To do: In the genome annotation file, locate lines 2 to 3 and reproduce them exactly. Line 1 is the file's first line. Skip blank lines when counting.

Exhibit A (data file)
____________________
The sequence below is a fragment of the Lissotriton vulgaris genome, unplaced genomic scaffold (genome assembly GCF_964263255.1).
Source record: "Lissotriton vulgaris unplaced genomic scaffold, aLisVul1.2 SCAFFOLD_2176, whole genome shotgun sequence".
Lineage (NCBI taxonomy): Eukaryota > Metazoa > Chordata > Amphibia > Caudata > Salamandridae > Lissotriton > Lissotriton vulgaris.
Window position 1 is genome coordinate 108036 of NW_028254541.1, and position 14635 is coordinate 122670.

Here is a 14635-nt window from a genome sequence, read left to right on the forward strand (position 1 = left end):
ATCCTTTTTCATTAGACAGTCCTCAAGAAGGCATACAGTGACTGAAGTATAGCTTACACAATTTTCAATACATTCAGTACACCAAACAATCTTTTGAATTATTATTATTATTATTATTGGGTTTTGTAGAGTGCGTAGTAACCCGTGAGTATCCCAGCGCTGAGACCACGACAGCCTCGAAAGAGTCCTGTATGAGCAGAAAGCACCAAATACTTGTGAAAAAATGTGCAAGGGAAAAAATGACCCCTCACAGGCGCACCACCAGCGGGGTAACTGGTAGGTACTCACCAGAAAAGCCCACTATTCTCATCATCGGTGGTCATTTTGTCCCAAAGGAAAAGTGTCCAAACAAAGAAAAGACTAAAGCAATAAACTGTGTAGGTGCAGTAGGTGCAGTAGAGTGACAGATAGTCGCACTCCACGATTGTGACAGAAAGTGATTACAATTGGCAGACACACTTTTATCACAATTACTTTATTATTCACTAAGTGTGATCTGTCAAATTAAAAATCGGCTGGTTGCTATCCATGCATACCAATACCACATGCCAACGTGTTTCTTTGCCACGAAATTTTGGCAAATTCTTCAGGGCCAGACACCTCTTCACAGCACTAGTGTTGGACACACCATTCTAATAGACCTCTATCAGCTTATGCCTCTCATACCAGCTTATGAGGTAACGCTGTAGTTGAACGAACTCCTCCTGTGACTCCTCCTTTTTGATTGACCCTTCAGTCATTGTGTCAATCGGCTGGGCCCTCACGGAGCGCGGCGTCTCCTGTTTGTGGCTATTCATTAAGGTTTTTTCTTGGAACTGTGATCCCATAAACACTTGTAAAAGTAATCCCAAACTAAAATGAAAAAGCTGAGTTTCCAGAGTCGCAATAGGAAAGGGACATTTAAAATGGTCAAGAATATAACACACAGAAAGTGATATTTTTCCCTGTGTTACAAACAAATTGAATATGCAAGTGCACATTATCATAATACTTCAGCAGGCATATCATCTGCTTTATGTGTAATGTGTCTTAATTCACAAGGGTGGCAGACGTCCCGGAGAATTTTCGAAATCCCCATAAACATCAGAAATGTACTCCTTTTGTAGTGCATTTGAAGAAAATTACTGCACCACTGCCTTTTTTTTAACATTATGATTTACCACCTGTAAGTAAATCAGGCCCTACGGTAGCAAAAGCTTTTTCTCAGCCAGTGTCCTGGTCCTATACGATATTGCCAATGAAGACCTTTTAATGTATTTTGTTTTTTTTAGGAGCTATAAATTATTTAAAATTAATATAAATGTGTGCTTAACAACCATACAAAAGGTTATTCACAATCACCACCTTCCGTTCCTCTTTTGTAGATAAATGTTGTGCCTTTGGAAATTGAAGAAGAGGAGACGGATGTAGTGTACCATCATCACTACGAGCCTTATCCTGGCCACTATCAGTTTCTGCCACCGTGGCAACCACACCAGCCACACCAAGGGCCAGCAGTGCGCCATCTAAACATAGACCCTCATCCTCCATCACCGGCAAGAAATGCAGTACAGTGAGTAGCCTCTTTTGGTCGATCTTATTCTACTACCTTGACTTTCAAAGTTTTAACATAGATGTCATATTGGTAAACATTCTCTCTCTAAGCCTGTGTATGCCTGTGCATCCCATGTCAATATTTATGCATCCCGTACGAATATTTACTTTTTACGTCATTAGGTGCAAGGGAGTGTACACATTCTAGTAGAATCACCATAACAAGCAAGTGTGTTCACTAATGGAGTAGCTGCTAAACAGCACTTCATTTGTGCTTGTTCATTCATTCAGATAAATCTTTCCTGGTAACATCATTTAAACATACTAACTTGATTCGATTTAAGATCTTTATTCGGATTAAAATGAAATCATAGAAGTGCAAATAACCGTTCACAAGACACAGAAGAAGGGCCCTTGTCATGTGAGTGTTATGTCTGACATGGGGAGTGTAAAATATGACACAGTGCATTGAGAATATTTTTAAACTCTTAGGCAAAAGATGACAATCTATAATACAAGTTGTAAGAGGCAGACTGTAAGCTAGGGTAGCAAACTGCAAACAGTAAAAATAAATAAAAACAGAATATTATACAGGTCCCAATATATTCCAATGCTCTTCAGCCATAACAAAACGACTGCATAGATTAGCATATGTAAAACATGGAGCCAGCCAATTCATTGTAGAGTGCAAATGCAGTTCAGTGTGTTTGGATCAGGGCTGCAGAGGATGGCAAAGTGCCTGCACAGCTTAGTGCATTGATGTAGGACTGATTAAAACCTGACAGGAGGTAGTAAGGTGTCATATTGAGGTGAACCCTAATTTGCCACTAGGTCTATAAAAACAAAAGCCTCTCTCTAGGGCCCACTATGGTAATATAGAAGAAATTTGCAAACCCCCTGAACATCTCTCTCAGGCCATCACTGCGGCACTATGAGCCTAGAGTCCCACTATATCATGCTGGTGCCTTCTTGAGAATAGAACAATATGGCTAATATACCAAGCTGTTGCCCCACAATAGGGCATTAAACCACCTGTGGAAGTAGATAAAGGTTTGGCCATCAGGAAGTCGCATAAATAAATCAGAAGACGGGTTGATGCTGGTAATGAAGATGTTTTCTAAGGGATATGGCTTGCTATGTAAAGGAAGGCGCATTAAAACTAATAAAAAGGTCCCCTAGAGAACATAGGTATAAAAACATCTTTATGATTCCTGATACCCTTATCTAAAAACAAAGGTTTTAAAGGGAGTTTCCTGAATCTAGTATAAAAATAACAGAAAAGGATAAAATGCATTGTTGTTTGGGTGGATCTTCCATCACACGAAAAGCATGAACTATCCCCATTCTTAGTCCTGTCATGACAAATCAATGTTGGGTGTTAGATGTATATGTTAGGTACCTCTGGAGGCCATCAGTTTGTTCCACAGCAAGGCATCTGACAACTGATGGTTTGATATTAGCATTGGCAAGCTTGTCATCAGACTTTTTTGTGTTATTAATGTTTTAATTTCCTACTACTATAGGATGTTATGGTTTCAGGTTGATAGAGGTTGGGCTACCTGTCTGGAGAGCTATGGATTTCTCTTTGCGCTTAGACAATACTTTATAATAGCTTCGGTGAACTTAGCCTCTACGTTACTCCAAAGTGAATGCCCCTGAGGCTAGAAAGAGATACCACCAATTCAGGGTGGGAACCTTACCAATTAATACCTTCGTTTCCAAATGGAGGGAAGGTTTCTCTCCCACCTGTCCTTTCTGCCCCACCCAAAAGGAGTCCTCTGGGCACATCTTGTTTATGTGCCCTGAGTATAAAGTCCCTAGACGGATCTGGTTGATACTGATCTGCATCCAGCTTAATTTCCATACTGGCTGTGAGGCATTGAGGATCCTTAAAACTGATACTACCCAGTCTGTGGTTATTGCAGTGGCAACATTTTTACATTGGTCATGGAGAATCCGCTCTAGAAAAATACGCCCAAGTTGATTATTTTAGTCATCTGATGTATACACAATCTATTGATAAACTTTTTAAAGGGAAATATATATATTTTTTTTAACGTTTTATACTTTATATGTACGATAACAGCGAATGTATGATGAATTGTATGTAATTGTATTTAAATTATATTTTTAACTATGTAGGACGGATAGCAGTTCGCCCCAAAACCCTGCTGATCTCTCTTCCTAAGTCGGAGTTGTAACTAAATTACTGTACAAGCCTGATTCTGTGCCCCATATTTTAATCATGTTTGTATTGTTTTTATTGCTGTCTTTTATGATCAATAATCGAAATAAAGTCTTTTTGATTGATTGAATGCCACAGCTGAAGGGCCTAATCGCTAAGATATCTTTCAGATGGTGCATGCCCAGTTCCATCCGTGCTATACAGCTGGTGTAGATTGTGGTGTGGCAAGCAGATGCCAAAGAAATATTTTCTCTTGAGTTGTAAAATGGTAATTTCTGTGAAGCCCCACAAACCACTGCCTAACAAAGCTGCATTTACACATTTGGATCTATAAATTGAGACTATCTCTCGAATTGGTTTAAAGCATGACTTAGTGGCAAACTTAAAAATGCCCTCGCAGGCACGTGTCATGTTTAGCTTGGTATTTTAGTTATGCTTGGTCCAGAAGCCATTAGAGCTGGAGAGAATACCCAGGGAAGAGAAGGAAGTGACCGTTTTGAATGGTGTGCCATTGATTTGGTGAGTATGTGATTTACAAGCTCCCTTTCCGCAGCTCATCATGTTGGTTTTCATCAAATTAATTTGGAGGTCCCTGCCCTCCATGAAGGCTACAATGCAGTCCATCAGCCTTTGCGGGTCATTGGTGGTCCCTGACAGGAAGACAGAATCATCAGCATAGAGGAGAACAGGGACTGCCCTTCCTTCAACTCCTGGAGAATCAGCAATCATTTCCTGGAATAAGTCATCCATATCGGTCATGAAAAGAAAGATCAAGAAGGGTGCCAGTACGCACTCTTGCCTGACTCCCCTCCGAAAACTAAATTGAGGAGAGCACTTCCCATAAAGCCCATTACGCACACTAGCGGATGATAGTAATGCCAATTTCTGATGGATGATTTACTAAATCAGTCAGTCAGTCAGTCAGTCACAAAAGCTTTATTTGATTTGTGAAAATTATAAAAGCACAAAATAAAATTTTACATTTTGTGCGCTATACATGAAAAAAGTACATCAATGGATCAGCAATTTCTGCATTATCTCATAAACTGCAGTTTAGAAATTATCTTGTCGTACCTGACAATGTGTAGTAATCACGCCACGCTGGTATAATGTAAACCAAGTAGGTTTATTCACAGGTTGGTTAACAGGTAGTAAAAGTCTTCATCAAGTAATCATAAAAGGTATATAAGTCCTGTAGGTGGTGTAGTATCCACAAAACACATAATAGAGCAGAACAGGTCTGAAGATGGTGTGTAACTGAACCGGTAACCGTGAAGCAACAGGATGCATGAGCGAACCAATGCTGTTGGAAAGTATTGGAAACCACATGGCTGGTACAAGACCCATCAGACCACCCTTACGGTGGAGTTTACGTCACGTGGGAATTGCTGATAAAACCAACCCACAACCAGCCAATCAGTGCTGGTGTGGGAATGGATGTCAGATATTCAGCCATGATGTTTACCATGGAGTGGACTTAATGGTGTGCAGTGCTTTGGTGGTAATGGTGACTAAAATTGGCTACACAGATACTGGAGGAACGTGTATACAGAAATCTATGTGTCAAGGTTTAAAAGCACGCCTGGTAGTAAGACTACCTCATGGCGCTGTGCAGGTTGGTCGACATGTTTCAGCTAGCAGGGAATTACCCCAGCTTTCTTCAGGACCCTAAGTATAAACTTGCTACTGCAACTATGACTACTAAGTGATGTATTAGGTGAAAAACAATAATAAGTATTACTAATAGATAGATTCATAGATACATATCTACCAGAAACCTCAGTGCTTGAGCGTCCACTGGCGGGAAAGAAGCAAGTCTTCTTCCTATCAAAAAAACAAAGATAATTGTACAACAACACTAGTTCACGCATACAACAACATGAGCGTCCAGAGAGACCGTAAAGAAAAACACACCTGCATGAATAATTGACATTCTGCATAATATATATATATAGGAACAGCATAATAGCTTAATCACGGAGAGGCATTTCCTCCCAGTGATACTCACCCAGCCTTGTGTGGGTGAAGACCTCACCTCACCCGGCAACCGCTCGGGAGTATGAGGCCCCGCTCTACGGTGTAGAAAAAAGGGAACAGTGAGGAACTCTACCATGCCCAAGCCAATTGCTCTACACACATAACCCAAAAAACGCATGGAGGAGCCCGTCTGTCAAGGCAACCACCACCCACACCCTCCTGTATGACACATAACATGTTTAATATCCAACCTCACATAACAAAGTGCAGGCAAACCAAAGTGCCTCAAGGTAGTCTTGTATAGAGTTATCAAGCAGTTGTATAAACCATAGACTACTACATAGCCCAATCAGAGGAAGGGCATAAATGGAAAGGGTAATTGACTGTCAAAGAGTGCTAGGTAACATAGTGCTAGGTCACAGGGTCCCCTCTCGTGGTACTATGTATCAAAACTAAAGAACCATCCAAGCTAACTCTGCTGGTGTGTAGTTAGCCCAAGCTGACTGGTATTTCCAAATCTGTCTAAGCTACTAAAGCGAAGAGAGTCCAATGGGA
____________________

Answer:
Source record: "Lissotriton vulgaris unplaced genomic scaffold, aLisVul1.2 SCAFFOLD_2176, whole genome shotgun sequence".
Lineage (NCBI taxonomy): Eukaryota > Metazoa > Chordata > Amphibia > Caudata > Salamandridae > Lissotriton > Lissotriton vulgaris.